I'm starting a superstition--you can never say anything nice about any member of the Redskins organization on game day, because the very next play, or half, it'll all come crumbling down.
Kyle Shanahan has seemed absolutely allergic to the run game at times this season, but this week, he let Torain loose, and the Redskins stuck to the run game for most of the day...even if they only had seven points to show for it.
The red zone play calling this season has been horrible.
While the players on the field certainly had some opportunities they didn't take advantage of, the Redskins take too many chances in the red zone.
With Ryan Torain bowling over men on one drive, in the red zone, Shanahan suddenly decided a different tactic, a very ill advised shovel pass to Santana Moss (a play that failed in the game versus the Titans, another game where the run was working well.)
The Redskins chose not to run the ball on first and second down, leaving them in long situations in the red zone, and leaving it to the incredibly unreliable (for this game) Graham Gano to put points on the board.
In the second half, however, if was back to Shanahan's usual boneheaded playcalls.
The Bucs did have better luck stopping the run in the second half, but not so much luck that the Redskins had to stop running the ball. The Redskins did exactly that; while Torain continued to break off big runs when given the chance, the Redskins went pass happy in the second half.
Not only did they go pass happy, but they also, strangely enough, didn't take advantage of a banged up Bucs secondary, or the exit of DT Gerald McCoy.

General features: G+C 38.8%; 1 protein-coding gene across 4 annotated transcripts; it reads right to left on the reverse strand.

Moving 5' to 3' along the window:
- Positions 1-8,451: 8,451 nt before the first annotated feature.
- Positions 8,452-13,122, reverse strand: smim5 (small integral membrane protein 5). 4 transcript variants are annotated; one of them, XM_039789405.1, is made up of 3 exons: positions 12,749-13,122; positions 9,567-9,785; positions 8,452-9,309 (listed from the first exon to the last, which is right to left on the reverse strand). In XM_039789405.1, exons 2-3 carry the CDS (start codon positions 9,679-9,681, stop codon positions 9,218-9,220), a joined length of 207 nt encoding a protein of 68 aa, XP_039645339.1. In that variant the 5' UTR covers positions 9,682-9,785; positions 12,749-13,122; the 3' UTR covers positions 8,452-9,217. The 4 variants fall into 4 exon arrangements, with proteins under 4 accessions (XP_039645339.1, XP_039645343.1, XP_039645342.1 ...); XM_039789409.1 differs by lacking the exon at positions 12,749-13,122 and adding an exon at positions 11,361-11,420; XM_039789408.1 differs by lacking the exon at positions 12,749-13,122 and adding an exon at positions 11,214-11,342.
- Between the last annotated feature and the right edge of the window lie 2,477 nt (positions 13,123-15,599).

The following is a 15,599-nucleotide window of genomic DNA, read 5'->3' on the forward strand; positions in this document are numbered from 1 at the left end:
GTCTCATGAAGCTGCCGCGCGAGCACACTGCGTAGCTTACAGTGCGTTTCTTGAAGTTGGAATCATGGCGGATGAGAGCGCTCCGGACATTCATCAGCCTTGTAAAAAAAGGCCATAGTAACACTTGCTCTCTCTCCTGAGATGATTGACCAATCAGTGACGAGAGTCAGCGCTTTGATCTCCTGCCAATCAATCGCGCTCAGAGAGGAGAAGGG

While pass protection was still spotty, the Bucs began dropping safeties into the box to stop the run. Instead of the play action passes that the Redskins had luck running before, and instead of throwing it deep, they seemed content to drop back three steps and throw it short.
The screens and dump offs worked for a time, but the Redskins had to put points on the board, and they didn't.
And, weirdly enough, Chris Cooley—amongst one of the most reliable players on the team—continues to get ignored in the game plan. Yet again, Cooley did not record a single reception until the second half and well into the fourth quarter.
Fred Davis also saw little to no action. Logan Paulsen did score a touchdown, but the lack of plays built around tight ends on an offense that's lacking big receiving threats is baffling and slightly ignorant.
I don't know what it is about Kyle, but while the players on the field seem to be willing to play for sixty minutes, the offensive coordinator seemingly does not.
It's becoming a weekly thing, where there are no adjustments made in the second half.